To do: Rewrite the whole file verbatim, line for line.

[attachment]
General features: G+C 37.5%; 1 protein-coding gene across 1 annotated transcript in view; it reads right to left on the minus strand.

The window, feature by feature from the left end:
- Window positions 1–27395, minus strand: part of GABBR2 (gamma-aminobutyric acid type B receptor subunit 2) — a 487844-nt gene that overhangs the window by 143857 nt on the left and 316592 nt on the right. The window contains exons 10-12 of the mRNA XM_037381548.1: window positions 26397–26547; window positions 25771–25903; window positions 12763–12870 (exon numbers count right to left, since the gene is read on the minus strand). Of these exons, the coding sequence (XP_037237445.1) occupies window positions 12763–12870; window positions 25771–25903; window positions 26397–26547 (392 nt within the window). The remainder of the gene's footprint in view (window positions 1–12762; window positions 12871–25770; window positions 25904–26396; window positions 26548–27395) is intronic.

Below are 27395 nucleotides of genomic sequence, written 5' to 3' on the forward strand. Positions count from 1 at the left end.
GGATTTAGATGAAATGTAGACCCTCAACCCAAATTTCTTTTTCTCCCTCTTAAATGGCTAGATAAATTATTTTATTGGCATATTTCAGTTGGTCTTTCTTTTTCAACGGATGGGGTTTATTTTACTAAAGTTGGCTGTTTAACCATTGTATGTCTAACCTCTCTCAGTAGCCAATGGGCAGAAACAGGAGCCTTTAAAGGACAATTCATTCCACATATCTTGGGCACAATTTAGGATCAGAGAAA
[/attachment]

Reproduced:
General features: G+C 37.5%; 1 protein-coding gene across 1 annotated transcript in view; it reads right to left on the minus strand.

The window, feature by feature from the left end:
- Window positions 1–27395, minus strand: part of GABBR2 (gamma-aminobutyric acid type B receptor subunit 2) — a 487844-nt gene that overhangs the window by 143857 nt on the left and 316592 nt on the right. The window contains exons 10-12 of the mRNA XM_037381548.1: window positions 26397–26547; window positions 25771–25903; window positions 12763–12870 (exon numbers count right to left, since the gene is read on the minus strand). Of these exons, the coding sequence (XP_037237445.1) occupies window positions 12763–12870; window positions 25771–25903; window positions 26397–26547 (392 nt within the window). The remainder of the gene's footprint in view (window positions 1–12762; window positions 12871–25770; window positions 25904–26396; window positions 26548–27395) is intronic.

Below are 27395 nucleotides of genomic sequence, written 5' to 3' on the forward strand. Positions count from 1 at the left end.
GGATTTAGATGAAATGTAGACCCTCAACCCAAATTTCTTTTTCTCCCTCTTAAATGGCTAGATAAATTATTTTATTGGCATATTTCAGTTGGTCTTTCTTTTTCAACGGATGGGGTTTATTTTACTAAAGTTGGCTGTTTAACCATTGTATGTCTAACCTCTCTCAGTAGCCAATGGGCAGAAACAGGAGCCTTTAAAGGACAATTCATTCCACATATCTTGGGCACAATTTAGGATCAGAGAAA